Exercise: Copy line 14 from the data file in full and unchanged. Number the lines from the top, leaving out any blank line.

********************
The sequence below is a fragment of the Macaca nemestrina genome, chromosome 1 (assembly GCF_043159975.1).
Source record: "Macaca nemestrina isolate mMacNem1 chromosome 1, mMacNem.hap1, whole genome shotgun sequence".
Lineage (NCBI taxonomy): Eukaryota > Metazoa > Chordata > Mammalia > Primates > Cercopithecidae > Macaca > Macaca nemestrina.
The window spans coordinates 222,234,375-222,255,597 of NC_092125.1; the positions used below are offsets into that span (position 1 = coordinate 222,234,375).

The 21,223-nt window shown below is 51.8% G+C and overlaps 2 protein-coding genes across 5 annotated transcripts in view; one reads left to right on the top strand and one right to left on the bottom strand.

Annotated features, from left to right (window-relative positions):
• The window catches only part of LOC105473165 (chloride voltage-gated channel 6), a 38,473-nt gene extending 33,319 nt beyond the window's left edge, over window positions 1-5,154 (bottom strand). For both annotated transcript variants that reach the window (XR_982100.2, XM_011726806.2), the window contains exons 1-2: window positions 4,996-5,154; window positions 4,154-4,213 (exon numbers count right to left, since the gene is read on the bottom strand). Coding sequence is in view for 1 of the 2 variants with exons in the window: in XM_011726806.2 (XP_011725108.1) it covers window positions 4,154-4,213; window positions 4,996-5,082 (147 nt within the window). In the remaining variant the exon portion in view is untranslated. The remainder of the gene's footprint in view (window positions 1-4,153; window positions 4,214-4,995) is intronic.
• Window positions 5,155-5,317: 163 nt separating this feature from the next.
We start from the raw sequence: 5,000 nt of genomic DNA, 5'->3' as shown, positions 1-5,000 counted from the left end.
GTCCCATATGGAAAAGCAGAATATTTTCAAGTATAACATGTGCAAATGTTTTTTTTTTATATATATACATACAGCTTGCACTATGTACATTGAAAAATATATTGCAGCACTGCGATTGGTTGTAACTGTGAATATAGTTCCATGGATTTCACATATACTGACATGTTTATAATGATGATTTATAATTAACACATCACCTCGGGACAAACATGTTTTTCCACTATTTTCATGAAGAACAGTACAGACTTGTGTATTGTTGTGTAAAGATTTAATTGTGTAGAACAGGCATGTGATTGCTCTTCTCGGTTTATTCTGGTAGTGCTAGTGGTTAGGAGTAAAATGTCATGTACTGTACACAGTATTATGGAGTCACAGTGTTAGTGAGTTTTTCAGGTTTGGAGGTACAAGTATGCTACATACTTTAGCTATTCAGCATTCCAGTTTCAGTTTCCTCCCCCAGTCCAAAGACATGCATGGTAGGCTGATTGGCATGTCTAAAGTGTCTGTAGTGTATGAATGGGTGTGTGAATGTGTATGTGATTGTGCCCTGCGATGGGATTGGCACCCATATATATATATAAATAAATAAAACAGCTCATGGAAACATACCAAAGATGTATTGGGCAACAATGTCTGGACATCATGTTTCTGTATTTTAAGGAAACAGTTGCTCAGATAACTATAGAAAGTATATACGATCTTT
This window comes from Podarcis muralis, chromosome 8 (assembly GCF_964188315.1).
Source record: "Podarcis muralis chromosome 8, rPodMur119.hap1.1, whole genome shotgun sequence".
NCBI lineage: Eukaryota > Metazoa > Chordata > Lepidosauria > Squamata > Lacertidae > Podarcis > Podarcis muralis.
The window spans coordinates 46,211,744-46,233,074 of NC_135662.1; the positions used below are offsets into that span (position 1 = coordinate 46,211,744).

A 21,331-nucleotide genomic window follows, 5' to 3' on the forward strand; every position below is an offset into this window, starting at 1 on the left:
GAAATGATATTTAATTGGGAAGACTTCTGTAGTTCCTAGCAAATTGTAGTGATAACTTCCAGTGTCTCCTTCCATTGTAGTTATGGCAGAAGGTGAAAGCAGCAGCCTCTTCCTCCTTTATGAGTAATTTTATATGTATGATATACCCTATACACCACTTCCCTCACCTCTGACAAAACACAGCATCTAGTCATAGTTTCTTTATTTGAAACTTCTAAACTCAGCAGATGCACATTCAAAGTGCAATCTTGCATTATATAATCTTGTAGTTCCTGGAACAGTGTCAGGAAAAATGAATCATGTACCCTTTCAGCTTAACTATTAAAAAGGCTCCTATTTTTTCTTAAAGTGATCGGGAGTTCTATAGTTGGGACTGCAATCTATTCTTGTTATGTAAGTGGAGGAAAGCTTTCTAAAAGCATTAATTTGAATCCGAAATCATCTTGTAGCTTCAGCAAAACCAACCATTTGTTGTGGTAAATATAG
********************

The window spans coordinates 46,211,744-46,233,074 of NC_135662.1; the positions used below are offsets into that span (position 1 = coordinate 46,211,744).